By Katie Mantele
Holt Camp is more than your ordinary summer camp. It is made up of an all adoptee staff, and it travels throughout the country for about five weeks a year. The New Jersey Camp is by far the largest of the different camps; there are about 200 adoptees!
Imagine being surrounded by that many people who share similar beginnings for a week; I can assure you that it was definitely a surreal feeling, one that never gets old.
I attended my first session the summer before my freshman year of high school. I remember being nervous because I had never really gone away from home without my parents for longer than an overnighter, and I only knew one other person at the camp. When you first arrive at camp, you are greeted by some of the staff cheering you on as you enter. “Welcome to Holt Camp!” they shouted while holding up “Holt Camp” signs. I couldn’t help but smile. Stepping out of the car and looking around at all of the other teens, all of the other adoptees, gave me a strange, but welcoming, sense of happiness that I haven’t experienced anywhere else since.
After the welcome, I said goodbye to my parents. I was still a bit nervous, but I was hopeful that that week would be memorable. My first cabin was a diverse group of girls: Chinese, Korean, and Mexican adoptees, all together. People of all backgrounds and ethnicities attend Holt Camp, which is one of my favorite things about it.
What makes Holt Camp even more unique is that it has two adoption lessons each day: one in the afternoon and one smaller group lesson before dinner. The large group discussions are broken up by age group (with A-Group being the youngest campers up to C-Group), and usually focus on issues that adoptees deal with such as race, stereotypes, identity, community, etc. The smaller group lessons are with your cabin only, and they go over the lesson taught that day in the large group, but in a more personal and intimate setting. They’re a great way for people to share their experiences and learn from each other, as we each have our own unique stories to tell.
Just like other summer camps, we are given the opportunity to go swimming, play games, do arts and crafts, and choose electives to participate in during the evening (soccer, music, dance, etc). At night, the camp director and leadership staff lead E-Squared (Evening Entertainment). E-Squared is the time when the whole camp gets together and sings songs, play improv games, and watch funny skits performed by our fellow campers.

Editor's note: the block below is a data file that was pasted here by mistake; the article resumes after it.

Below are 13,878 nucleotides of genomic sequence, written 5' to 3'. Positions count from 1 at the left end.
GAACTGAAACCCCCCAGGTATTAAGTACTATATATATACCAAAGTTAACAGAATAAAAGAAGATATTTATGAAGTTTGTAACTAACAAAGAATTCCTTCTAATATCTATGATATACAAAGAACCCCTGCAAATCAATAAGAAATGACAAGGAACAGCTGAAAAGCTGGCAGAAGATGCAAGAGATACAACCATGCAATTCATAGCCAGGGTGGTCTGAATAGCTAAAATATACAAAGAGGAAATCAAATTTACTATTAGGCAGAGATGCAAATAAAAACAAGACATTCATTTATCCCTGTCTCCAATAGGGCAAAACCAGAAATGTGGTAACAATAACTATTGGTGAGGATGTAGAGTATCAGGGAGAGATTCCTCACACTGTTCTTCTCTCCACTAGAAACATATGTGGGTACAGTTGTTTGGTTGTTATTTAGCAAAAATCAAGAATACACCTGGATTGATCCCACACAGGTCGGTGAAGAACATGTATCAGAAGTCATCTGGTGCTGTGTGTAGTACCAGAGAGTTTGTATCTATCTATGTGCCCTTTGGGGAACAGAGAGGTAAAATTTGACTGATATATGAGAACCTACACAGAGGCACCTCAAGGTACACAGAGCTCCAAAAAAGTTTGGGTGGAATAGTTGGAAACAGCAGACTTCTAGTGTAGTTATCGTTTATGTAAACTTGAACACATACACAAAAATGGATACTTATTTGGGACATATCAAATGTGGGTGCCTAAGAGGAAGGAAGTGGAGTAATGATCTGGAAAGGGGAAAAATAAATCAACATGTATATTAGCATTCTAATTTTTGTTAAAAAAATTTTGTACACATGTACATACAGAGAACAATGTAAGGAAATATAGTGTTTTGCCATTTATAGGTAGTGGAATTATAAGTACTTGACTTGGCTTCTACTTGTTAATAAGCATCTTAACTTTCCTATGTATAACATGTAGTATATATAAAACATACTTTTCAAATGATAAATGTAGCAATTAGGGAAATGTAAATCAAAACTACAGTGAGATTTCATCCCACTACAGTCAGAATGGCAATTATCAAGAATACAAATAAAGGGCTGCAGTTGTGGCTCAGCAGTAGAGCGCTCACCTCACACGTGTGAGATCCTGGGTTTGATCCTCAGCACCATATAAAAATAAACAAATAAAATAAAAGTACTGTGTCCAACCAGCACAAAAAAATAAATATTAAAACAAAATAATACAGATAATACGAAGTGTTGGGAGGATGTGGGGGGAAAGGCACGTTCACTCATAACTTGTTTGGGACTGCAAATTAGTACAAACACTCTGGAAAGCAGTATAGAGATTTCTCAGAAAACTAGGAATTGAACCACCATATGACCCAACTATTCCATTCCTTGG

On the last night, a dance is held to celebrate the week. I remember sharing so many laughs with the new friends I made during the week. For many campers, the dance is definitely one of the highlights of camp. However, it is also one of the saddest times, because it is your last night together. Before A and B Groups leave to go to bed, the whole camp comes together and forms a circle, reflecting on the week. A roll of string is passed around to each of us, symbolizing the unity we share as a community of adoptees. We then cut a piece off and tie it around our wrists so that we can always have a piece of Holt Camp with us, even if we aren’t there physically. (I still have my strings—they’re some of my most prized possessions). During that night, I remember my friends and I shed many tears. It was sad to see, but at the same time, it signified how strong the bond is that we, as adoptees, have with each other.
The last day is where we, as a camp, put on a presentation for the parents to show them what we did over the week. (It’s also filled with a ton of tears as we say our goodbyes to our new life-long friends).
The week of Holt Camp is easily my favorite week of the year; I am finally in a place where everyone is like me. There are no weird stares or awkward questions, no pointing or uncomfortable feelings. It was a very liberating experience, one that I will never take for granted. Attending Holt Camp allowed me to grow as both an adoptee and as a person. I made some of my best friends there, and memories that will last a lifetime. Holt Camp is truly one-of-a-kind, and it will always hold a special place in my heart.